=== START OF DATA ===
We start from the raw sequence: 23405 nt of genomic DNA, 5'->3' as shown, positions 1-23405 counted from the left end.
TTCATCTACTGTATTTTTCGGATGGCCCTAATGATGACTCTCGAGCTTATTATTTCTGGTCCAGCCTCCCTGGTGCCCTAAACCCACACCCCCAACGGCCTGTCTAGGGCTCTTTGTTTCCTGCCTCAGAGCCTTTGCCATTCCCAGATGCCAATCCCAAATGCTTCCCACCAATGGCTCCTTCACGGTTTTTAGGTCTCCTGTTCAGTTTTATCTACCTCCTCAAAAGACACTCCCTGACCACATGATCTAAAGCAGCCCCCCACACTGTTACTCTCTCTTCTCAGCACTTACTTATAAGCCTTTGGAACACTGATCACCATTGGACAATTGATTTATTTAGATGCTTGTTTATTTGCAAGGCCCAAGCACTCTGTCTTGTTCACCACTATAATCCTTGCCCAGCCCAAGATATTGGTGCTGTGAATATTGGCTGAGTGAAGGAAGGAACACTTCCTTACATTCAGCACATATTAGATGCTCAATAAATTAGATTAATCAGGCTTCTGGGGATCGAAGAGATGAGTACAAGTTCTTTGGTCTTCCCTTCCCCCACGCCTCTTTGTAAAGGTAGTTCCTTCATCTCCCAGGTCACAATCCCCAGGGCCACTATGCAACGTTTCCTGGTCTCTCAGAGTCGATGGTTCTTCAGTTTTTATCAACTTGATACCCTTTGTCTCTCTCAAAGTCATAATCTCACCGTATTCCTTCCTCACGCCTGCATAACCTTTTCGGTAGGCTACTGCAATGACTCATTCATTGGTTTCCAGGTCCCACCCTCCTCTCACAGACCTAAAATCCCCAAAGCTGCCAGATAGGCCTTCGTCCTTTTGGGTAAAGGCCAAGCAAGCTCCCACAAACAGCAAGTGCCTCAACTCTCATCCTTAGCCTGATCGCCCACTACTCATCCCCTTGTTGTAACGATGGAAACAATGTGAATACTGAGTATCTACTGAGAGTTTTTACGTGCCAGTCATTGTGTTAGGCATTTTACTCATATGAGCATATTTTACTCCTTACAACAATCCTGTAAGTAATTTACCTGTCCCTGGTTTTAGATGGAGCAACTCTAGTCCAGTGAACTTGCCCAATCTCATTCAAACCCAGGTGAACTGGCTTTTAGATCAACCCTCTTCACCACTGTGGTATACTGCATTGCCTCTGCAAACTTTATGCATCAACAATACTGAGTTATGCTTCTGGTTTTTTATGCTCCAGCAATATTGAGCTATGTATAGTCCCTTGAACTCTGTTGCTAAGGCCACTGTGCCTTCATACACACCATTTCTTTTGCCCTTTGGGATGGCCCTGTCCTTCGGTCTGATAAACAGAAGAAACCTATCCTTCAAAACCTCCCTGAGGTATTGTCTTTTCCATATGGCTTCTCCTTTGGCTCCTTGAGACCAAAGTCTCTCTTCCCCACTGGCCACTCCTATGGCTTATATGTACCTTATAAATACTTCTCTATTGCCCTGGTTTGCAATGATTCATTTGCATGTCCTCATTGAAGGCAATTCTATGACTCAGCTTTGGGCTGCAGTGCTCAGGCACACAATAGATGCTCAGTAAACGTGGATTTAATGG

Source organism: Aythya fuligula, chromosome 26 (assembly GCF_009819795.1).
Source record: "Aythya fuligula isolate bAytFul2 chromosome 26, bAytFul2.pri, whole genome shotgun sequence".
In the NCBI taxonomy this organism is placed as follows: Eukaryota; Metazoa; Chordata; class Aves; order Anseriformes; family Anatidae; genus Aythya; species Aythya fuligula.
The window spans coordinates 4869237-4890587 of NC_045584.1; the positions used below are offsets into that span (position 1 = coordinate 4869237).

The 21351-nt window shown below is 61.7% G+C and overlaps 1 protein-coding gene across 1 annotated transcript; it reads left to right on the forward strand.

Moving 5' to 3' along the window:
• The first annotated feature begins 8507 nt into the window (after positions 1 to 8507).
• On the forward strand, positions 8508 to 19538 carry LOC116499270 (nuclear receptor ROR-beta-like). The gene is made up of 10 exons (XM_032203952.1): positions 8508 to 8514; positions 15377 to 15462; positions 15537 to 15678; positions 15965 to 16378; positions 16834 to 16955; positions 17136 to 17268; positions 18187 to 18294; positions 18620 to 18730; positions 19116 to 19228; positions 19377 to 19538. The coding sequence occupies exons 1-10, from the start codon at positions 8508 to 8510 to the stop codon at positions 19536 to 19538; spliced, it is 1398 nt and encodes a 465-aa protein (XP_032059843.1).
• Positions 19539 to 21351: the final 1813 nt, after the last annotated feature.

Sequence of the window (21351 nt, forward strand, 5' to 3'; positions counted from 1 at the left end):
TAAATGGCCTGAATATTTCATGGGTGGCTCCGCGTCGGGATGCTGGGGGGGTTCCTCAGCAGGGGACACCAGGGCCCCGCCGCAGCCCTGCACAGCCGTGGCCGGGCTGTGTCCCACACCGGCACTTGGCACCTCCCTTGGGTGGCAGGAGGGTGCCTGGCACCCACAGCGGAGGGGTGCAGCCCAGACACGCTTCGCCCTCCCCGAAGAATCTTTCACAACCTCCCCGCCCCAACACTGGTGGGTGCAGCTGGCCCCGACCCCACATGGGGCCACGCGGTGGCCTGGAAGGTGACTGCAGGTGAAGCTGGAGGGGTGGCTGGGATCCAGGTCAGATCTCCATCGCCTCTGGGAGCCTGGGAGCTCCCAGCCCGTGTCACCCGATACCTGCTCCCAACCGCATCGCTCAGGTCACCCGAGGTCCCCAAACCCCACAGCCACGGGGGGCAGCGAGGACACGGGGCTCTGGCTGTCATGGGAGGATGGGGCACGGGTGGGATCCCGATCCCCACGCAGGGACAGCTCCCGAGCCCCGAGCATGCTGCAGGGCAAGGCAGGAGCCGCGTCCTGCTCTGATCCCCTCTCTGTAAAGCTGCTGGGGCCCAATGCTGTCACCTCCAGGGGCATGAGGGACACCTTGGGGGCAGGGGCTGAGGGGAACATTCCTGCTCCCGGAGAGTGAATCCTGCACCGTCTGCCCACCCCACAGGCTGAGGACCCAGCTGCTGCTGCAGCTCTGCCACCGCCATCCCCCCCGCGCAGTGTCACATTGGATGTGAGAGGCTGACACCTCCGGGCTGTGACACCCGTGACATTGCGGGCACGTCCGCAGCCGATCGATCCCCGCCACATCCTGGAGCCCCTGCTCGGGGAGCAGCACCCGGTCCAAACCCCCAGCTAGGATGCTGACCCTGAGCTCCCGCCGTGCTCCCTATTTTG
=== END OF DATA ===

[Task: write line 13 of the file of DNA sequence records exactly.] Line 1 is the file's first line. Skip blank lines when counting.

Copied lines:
TAAATGGCCTGAATATTTCATGGGTGGCTCCGCGTCGGGATGCTGGGGGGGTTCCTCAGCAGGGGACACCAGGGCCCCGCCGCAGCCCTGCACAGCCGTGGCCGGGCTGTGTCCCACACCGGCACTTGGCACCTCCCTTGGGTGGCAGGAGGGTGCCTGGCACCCACAGCGGAGGGGTGCAGCCCAGACACGCTTCGCCCTCCCCGAAGAATCTTTCACAACCTCCCCGCCCCAACACTGGTGGGTGCAGCTGGCCCCGACCCCACATGGGGCCACGCGGTGGCCTGGAAGGTGACTGCAGGTGAAGCTGGAGGGGTGGCTGGGATCCAGGTCAGATCTCCATCGCCTCTGGGAGCCTGGGAGCTCCCAGCCCGTGTCACCCGATACCTGCTCCCAACCGCATCGCTCAGGTCACCCGAGGTCCCCAAACCCCACAGCCACGGGGGGCAGCGAGGACACGGGGCTCTGGCTGTCATGGGAGGATGGGGCACGGGTGGGATCCCGATCCCCACGCAGGGACAGCTCCCGAGCCCCGAGCATGCTGCAGGGCAAGGCAGGAGCCGCGTCCTGCTCTGATCCCCTCTCTGTAAAGCTGCTGGGGCCCAATGCTGTCACCTCCAGGGGCATGAGGGACACCTTGGGGGCAGGGGCTGAGGGGAACATTCCTGCTCCCGGAGAGTGAATCCTGCACCGTCTGCCCACCCCACAGGCTGAGGACCCAGCTGCTGCTGCAGCTCTGCCACCGCCATCCCCCCCGCGCAGTGTCACATTGGATGTGAGAGGCTGACACCTCCGGGCTGTGACACCCGTGACATTGCGGGCACGTCCGCAGCCGATCGATCCCCGCCACATCCTGGAGCCCCTGCTCGGGGAGCAGCACCCGGTCCAAACCCCCAGCTAGGATGCTGACCCTGAGCTCCCGCCGTGCTCCCTATTTTG